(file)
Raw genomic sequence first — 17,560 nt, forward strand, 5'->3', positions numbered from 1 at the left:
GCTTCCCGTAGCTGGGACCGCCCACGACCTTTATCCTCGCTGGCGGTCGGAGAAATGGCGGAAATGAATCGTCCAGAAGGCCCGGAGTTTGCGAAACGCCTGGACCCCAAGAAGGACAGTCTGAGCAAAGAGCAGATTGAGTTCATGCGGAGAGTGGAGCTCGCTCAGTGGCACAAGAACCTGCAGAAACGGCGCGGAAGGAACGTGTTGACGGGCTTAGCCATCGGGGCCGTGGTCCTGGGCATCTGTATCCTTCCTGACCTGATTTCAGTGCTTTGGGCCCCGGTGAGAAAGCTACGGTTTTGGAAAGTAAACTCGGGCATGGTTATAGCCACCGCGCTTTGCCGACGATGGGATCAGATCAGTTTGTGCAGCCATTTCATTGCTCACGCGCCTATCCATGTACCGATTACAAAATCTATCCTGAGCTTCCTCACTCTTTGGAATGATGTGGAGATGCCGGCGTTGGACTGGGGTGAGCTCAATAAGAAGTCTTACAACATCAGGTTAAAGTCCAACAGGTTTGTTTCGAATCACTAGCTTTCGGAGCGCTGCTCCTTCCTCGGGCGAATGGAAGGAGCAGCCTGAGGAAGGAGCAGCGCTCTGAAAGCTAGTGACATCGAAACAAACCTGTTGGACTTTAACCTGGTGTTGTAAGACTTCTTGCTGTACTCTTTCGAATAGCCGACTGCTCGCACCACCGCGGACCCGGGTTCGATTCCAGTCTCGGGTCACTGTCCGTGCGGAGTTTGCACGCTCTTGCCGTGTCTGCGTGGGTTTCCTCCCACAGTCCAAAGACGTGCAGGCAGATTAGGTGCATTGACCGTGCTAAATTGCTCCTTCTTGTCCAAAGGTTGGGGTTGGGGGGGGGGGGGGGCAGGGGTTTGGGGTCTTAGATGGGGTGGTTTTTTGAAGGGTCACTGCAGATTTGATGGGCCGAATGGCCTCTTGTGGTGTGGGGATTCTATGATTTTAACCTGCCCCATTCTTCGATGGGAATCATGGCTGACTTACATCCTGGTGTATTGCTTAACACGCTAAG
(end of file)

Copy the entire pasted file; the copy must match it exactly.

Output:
Raw genomic sequence first — 17,560 nt, forward strand, 5'->3', positions numbered from 1 at the left:
GCTTCCCGTAGCTGGGACCGCCCACGACCTTTATCCTCGCTGGCGGTCGGAGAAATGGCGGAAATGAATCGTCCAGAAGGCCCGGAGTTTGCGAAACGCCTGGACCCCAAGAAGGACAGTCTGAGCAAAGAGCAGATTGAGTTCATGCGGAGAGTGGAGCTCGCTCAGTGGCACAAGAACCTGCAGAAACGGCGCGGAAGGAACGTGTTGACGGGCTTAGCCATCGGGGCCGTGGTCCTGGGCATCTGTATCCTTCCTGACCTGATTTCAGTGCTTTGGGCCCCGGTGAGAAAGCTACGGTTTTGGAAAGTAAACTCGGGCATGGTTATAGCCACCGCGCTTTGCCGACGATGGGATCAGATCAGTTTGTGCAGCCATTTCATTGCTCACGCGCCTATCCATGTACCGATTACAAAATCTATCCTGAGCTTCCTCACTCTTTGGAATGATGTGGAGATGCCGGCGTTGGACTGGGGTGAGCTCAATAAGAAGTCTTACAACATCAGGTTAAAGTCCAACAGGTTTGTTTCGAATCACTAGCTTTCGGAGCGCTGCTCCTTCCTCGGGCGAATGGAAGGAGCAGCCTGAGGAAGGAGCAGCGCTCTGAAAGCTAGTGACATCGAAACAAACCTGTTGGACTTTAACCTGGTGTTGTAAGACTTCTTGCTGTACTCTTTCGAATAGCCGACTGCTCGCACCACCGCGGACCCGGGTTCGATTCCAGTCTCGGGTCACTGTCCGTGCGGAGTTTGCACGCTCTTGCCGTGTCTGCGTGGGTTTCCTCCCACAGTCCAAAGACGTGCAGGCAGATTAGGTGCATTGACCGTGCTAAATTGCTCCTTCTTGTCCAAAGGTTGGGGTTGGGGGGGGGGGGGGGCAGGGGTTTGGGGTCTTAGATGGGGTGGTTTTTTGAAGGGTCACTGCAGATTTGATGGGCCGAATGGCCTCTTGTGGTGTGGGGATTCTATGATTTTAACCTGCCCCATTCTTCGATGGGAATCATGGCTGACTTACATCCTGGTGTATTGCTTAACACGCTAAG